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   Thomas John Thomson

Thomas John Thomson


Early Days:

Tom Thomson was born near Claremont, Ontario and grew up in Leith, near Owen Sound. In 1899, he entered a machine shop apprenticeship at an iron foundry owned by William Kennedy, a close friend of his father. He was fired from his apprenticeship by a foreman who complained of Thomson's habitual tardiness. In 1899 he volunteered to fight in the Second Boer War. In 1901, he enrolled in a business college in Chatham and dropped out eight months later to follow his older brother, George Thomson, who was operating a business school in Seattle, Washington. There he met and had a brief summer romance with Alice Elinor Lambert. In 1904, he returned to Canada, and may have studied with William Cruickshank, 1905–1906. In 1907 Thomson joined Grip Ltd., an artistic design firm

Thomson was largely self taught. He was employed as a graphic designer with Toronto's Grip Ltd., an experience which honed his draughtsman ship. Although he began painting and drawing at an early age, it was only in 1912, when Thomson was well into his thirties, that he began painting seriously. His first trips to Algonquin Park inspired him to follow the lead of fellow artists in producing oil sketches of natural scenes on small, rectangular panels for easy portability while traveling. Between 1912 and his death in 1917, Thomson produced hundreds of these small sketches, many of which are now housed in such galleries as the Art Gallery of Ontario in Toronto and the National Gallery of Canada in Ottawa.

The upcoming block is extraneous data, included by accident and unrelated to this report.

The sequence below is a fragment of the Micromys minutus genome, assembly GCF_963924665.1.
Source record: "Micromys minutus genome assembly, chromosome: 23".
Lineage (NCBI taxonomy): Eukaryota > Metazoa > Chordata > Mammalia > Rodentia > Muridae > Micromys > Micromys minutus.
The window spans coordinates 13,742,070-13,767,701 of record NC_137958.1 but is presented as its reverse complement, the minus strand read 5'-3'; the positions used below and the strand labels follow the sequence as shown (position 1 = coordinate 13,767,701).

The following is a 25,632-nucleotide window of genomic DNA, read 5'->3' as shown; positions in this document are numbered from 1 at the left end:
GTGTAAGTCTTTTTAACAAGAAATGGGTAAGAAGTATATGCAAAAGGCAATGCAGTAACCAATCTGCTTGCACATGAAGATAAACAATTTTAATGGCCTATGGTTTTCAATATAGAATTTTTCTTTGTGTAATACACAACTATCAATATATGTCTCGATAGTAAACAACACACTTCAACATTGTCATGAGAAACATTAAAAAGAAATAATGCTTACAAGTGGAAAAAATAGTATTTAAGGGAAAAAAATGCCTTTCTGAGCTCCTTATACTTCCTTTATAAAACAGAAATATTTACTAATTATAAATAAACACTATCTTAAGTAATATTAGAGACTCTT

Work done by Thomas John Thomson

Many of Thomson's major paintings, including The Jack Pine, Northern River, and TheWest Wind, began as sketches before being expanded into large oil paintings at Thomson's "studio"—an old utility shack with a wood-burning stove on the grounds of an artist's enclave in Rosedale, Toronto. Although Thomson sold few of these paintings